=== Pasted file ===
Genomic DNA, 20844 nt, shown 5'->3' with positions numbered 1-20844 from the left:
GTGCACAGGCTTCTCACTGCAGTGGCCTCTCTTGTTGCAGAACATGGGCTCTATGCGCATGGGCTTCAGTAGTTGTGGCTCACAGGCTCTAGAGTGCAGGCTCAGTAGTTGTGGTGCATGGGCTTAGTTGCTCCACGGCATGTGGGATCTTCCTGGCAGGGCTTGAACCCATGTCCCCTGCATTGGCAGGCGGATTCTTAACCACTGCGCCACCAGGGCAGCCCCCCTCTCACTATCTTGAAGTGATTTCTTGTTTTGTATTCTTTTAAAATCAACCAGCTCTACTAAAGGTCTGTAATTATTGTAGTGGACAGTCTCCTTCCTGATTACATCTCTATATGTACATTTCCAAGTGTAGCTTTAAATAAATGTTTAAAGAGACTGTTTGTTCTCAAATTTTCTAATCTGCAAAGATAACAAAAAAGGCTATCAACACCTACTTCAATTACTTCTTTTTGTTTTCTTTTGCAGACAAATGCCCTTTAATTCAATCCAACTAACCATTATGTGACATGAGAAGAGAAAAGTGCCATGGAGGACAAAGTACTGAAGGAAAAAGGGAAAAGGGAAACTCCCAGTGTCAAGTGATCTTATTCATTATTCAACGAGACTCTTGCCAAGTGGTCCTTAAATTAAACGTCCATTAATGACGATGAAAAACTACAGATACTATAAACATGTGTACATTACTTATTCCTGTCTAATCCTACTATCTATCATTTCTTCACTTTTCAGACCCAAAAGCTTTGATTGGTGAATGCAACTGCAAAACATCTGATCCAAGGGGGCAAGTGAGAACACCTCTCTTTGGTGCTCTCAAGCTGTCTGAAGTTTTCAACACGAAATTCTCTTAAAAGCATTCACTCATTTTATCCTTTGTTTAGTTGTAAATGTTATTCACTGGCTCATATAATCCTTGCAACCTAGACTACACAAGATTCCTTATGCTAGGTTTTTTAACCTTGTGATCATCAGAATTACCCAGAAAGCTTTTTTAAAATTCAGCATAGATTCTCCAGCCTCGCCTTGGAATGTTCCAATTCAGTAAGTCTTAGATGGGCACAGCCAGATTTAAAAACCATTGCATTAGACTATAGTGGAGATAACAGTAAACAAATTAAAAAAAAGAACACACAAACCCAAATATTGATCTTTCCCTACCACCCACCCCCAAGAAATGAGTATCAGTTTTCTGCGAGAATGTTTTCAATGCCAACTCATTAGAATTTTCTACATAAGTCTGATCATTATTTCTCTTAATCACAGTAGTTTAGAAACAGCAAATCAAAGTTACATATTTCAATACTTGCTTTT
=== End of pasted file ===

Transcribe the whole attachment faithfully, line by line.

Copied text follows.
Genomic DNA, 20844 nt, shown 5'->3' with positions numbered 1-20844 from the left:
GTGCACAGGCTTCTCACTGCAGTGGCCTCTCTTGTTGCAGAACATGGGCTCTATGCGCATGGGCTTCAGTAGTTGTGGCTCACAGGCTCTAGAGTGCAGGCTCAGTAGTTGTGGTGCATGGGCTTAGTTGCTCCACGGCATGTGGGATCTTCCTGGCAGGGCTTGAACCCATGTCCCCTGCATTGGCAGGCGGATTCTTAACCACTGCGCCACCAGGGCAGCCCCCCTCTCACTATCTTGAAGTGATTTCTTGTTTTGTATTCTTTTAAAATCAACCAGCTCTACTAAAGGTCTGTAATTATTGTAGTGGACAGTCTCCTTCCTGATTACATCTCTATATGTACATTTCCAAGTGTAGCTTTAAATAAATGTTTAAAGAGACTGTTTGTTCTCAAATTTTCTAATCTGCAAAGATAACAAAAAAGGCTATCAACACCTACTTCAATTACTTCTTTTTGTTTTCTTTTGCAGACAAATGCCCTTTAATTCAATCCAACTAACCATTATGTGACATGAGAAGAGAAAAGTGCCATGGAGGACAAAGTACTGAAGGAAAAAGGGAAAAGGGAAACTCCCAGTGTCAAGTGATCTTATTCATTATTCAACGAGACTCTTGCCAAGTGGTCCTTAAATTAAACGTCCATTAATGACGATGAAAAACTACAGATACTATAAACATGTGTACATTACTTATTCCTGTCTAATCCTACTATCTATCATTTCTTCACTTTTCAGACCCAAAAGCTTTGATTGGTGAATGCAACTGCAAAACATCTGATCCAAGGGGGCAAGTGAGAACACCTCTCTTTGGTGCTCTCAAGCTGTCTGAAGTTTTCAACACGAAATTCTCTTAAAAGCATTCACTCATTTTATCCTTTGTTTAGTTGTAAATGTTATTCACTGGCTCATATAATCCTTGCAACCTAGACTACACAAGATTCCTTATGCTAGGTTTTTTAACCTTGTGATCATCAGAATTACCCAGAAAGCTTTTTTAAAATTCAGCATAGATTCTCCAGCCTCGCCTTGGAATGTTCCAATTCAGTAAGTCTTAGATGGGCACAGCCAGATTTAAAAACCATTGCATTAGACTATAGTGGAGATAACAGTAAACAAATTAAAAAAAAGAACACACAAACCCAAATATTGATCTTTCCCTACCACCCACCCCCAAGAAATGAGTATCAGTTTTCTGCGAGAATGTTTTCAATGCCAACTCATTAGAATTTTCTACATAAGTCTGATCATTATTTCTCTTAATCACAGTAGTTTAGAAACAGCAAATCAAAGTTACATATTTCAATACTTGCTTTT